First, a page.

WASHINGTON (AFP) - America's latest coronavirus wave, driven by the hyper-contagious Delta variant, has left vaccinated people seething at the unvaccinated for prolonging the pandemic and ensuring the return of restrictions rather than the carefree summer they were promised.
"It's almost like they don't care about the rest of the world. They're being selfish and self-centered," Alethea Reed, a 58-year-old health care administrator in the capital Washington told AFP.
"As somebody who falls in a higher risk category, and has a spouse who falls in a very high risk category, it's really frustrating," said clinical social worker Anne Hamon, 64, adding she was upset she had not been able to convince her own brother to take the shot.
With the Centers for Disease Control and Prevention (CDC) this week recommending that vaccinated people go back to masking across much of the country, the mood was hardening among those who believe their lives were being disrupted as a result of others' choices.
Nationwide, 60.2 per cent of US adults are fully vaccinated, far below the 85 to 90 per cent epidemiologists now believe is necessary to contain the virus, despite the fact that the shots have been readily available for months.
The average rate masks stark regional differences that correlate closely to political preferences, with the lowest uptake in Republican voting states in the South, and the highest in the liberal Northeast.
Until recently, the conversation around vaccine holdouts had focused on alleviating their concerns, making Covid shots as easy to get as possible, and driving up demand through gift giveaways and prize draws.
Now, though, there is "a shift from understanding to impatience, and from incentives to consequences," former Republican speechwriter David Frum, who recently wrote a piece called "Vaccinated America has had enough" in The Atlantic, told AFP.
Momentum is building for mandates, with Facebook, Google and Netflix saying they will require many employees to get their vaccines.
On Thursday (July 29), President Joe Biden announced the country's millions of federal workers would need to either get vaccinated or submit to regular tests and wear masks, following similar steps taken by California and New York.
While there are many reasons for vaccine hesitancy, ranging from anti-science opposition rooted in conspiracy theories, to mistrust in the health care system stemming from historic racism, patience is wearing thin.
"There comes a point where, when you see a harmful action, the question of why it is happening becomes less important," said Frum. "Behind every drunk driving incident, there is a personal crisis of addiction. But however sad that story is, you have to be off the road."
In a televised address, Biden acknowledged "many of you in the majority are frustrated with the consequences of the failure of the minority to get vaccinated," but vowed to do more to address the situation, including measures like paid vaccine leave.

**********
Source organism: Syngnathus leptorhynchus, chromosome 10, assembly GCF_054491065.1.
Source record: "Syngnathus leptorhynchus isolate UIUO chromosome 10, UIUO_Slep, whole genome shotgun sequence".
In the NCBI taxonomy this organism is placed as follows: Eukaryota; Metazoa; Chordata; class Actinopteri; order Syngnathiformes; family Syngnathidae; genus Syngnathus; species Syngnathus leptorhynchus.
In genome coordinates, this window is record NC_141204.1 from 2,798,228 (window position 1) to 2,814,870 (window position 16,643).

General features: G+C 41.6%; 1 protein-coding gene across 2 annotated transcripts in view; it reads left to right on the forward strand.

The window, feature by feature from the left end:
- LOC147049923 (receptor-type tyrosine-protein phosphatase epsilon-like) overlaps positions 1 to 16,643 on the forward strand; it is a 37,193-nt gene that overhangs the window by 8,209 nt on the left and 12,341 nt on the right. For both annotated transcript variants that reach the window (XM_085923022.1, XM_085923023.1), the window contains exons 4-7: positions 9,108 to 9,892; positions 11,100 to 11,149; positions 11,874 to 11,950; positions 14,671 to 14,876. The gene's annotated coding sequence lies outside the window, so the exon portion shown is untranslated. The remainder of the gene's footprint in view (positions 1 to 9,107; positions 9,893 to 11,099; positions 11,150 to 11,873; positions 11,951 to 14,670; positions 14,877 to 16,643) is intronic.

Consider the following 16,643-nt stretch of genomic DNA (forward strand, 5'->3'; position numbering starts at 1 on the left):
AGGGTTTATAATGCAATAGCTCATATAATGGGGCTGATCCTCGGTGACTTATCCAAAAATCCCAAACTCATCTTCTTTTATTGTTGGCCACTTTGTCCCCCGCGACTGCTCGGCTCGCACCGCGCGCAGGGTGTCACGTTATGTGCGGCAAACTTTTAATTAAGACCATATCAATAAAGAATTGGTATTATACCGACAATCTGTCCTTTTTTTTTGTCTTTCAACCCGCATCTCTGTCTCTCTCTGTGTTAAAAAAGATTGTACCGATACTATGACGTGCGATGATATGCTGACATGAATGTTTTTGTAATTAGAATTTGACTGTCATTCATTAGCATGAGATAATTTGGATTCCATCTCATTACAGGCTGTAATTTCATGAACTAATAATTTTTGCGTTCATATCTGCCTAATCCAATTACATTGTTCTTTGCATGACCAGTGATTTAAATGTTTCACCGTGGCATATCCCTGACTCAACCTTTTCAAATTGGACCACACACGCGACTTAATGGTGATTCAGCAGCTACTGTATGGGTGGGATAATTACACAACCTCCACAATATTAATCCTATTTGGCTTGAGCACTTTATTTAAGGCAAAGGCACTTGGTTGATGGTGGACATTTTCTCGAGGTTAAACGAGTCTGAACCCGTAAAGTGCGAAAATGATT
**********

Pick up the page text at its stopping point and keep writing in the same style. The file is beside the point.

Exhausted health workers
Traumatized doctors who thought that hospitalized Covid-19 cases were going to be a thing of the past are making emotional pleas.
In hard hit Alabama, physician Brytney Cobia wrote a recent viral Facebook post saying that all but one of her patients were unvaccinated. "One of the last things they do before they're intubated is beg me for the vaccine. I hold their hand and tell them that I'm sorry, but it's too late," she said.
Matthew Heinz, a doctor in Tucson, Arizona told AFP that while cases at his hospital were far below their peak from last year, "people seem to think it's done and it's not," and he continues to see a steady stream of younger patients.
Heinz, who is also a local elected Democratic official, said he and colleagues were pushing to implement a mandate for Pima County government workers - setting up an expected legal clash with the Republican governor Doug Ducey who has issued an order banning such measures.
There are, however, some signs of change among conservatives too.
Fox News stalwart Geraldo Rivera told his viewers this week that the unvaccinated among them were "arrogant" and "selfish," adding that opposition to vaccine passports was "caveman stuff." Days earlier, Alabama Governor Kay Ivey, blasted vaccine holdouts for lacking "common sense," and "letting us down."
Medical sociologist Richard Carpiano of University of California, Riverside told AFP the anger of the current moment is a reassuring sign that, for all the attention grabbed by the vocally vaccine hesitant, a majority of people "believe in science, and know what they need to do."
"That kind of concern, or outrage, depending on how it gets channeled can be effective for things like mobilizing elected officials," he said.